Her Heart Matters: Preventing, Diagnosing and Treating HF in Women
Expiration Date:October 2018
1.75 Contact Hour ANCC
Heart failure (HF) is increasing in incidence globally, 5.7 million Americans live with HF and approximately half of all HF patients are women. Heart failure affects about 2.5 million women in the United States. There are ~700,000 new cases each year. When women and men with HF are compared, there are significant differences in disease etiology, expression, outcomes, and perhaps, response to therapy. Additionally, there have been many studies done in recent years that show that HF varies by race/ethnicity. Many women who develop HF are misdiagnosed early on, especially younger people. Women say their complaints may also be dismissed as symptoms of menopause, panic attack or stress. Often, the first symptoms of HF are attributed to overwork, stress and general fatigue, rather than to a serious heart condition. So early and accurate diagnosis are key. Depression is frequently associated with heart failure and is more common in women than men. Patient and clinician education is necessary to increase awareness of these differences.
- Describe heart failure (HF) epidemiology and pathophysiology
- Recognize the different risk factors between men and women for HF
- Discuss current care disparities by gender and race for patients with HF
- Assess appropriate strategies for increasing guideline-based therapies for female HF patients
- Describe the modifiable risk factors that can influence patient's quality of life by utilizing appropriate patient education materials understanding cultural differences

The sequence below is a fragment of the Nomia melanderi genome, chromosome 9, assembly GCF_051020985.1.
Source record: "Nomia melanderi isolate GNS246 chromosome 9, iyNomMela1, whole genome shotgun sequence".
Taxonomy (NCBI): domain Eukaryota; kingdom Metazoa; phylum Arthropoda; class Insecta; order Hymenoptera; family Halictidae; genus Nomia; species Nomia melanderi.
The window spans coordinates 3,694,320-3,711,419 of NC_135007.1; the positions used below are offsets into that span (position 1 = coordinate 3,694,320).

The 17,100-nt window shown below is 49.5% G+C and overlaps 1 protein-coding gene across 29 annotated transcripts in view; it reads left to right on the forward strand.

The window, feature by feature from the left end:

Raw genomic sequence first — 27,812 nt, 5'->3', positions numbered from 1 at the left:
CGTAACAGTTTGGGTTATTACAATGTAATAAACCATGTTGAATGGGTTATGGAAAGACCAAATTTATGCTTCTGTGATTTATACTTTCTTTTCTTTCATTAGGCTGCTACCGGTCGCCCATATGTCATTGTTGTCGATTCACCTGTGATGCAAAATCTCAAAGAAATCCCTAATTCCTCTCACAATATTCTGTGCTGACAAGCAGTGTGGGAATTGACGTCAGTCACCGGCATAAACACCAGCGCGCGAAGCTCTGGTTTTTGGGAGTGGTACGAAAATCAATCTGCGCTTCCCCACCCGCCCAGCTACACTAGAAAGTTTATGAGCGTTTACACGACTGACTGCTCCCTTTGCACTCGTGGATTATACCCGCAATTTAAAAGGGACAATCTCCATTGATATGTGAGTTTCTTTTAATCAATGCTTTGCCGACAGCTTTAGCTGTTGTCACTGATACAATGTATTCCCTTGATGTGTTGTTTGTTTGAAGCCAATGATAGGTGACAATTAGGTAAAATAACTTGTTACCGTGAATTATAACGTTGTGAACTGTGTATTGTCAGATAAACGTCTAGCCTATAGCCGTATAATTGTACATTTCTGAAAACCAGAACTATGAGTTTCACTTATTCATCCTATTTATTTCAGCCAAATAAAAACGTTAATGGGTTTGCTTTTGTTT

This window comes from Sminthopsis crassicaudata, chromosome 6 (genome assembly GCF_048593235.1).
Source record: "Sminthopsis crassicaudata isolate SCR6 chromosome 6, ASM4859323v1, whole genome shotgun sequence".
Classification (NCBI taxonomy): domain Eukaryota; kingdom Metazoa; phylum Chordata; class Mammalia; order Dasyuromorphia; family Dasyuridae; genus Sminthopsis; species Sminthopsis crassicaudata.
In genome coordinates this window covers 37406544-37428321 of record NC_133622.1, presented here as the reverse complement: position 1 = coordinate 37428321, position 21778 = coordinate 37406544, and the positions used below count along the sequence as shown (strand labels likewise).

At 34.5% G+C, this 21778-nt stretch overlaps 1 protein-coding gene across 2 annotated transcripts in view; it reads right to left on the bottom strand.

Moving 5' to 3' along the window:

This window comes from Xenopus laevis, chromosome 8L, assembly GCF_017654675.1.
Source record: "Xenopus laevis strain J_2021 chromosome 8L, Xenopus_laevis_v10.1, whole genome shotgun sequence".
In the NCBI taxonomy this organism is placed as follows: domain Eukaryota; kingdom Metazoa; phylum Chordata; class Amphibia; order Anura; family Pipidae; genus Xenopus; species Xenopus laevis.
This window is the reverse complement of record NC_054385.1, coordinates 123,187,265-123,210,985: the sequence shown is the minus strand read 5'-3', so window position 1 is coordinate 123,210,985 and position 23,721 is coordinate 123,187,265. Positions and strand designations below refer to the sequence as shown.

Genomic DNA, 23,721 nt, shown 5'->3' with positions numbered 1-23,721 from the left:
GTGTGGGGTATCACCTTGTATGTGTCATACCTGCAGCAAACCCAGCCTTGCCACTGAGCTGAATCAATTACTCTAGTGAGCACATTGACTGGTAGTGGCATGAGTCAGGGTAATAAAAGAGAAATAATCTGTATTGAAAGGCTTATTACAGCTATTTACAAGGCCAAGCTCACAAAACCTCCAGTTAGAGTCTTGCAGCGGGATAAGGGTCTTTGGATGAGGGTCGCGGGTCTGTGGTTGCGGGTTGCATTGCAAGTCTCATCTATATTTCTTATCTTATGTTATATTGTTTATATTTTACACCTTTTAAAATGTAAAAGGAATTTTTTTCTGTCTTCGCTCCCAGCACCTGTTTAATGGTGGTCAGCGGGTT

Karol Watson, MD, PhD, FACC, FAHA is a consultant for Amgen and Merck. She has research grants from the NHLBI, NIDDK, and NIH BD2K.
Kim Newlin, RN, CNS, NP-C, FPCNA is a consultant for Astra Zeneca and Medscape.
ANCC Accreditation Statement
This activity is provided by the American Association of Heart Failure Nurses (AAHFN).
The American Association of Heart Failure Nurses (AAHFN) is accredited as a provider of continuing nursing education by the American Nurses Credentialing Center's Commission on Accreditation.
Learners are advised that accredited status does not imply endorsement by the provider or ANCC of any commercial products displayed in conjunction with an activity.
This activity is supported by Arbor Pharmaceuticals LLC.
Requirement for successful completion
View the recorded content in its entirety and the accreditation information below. Access the post test, successfully pass it with a minimum score of 70% and submit an evaluation and receive a certificate of completion. Participants who successfully complete this activity in its entirety will be awarded 1.75 contact hours.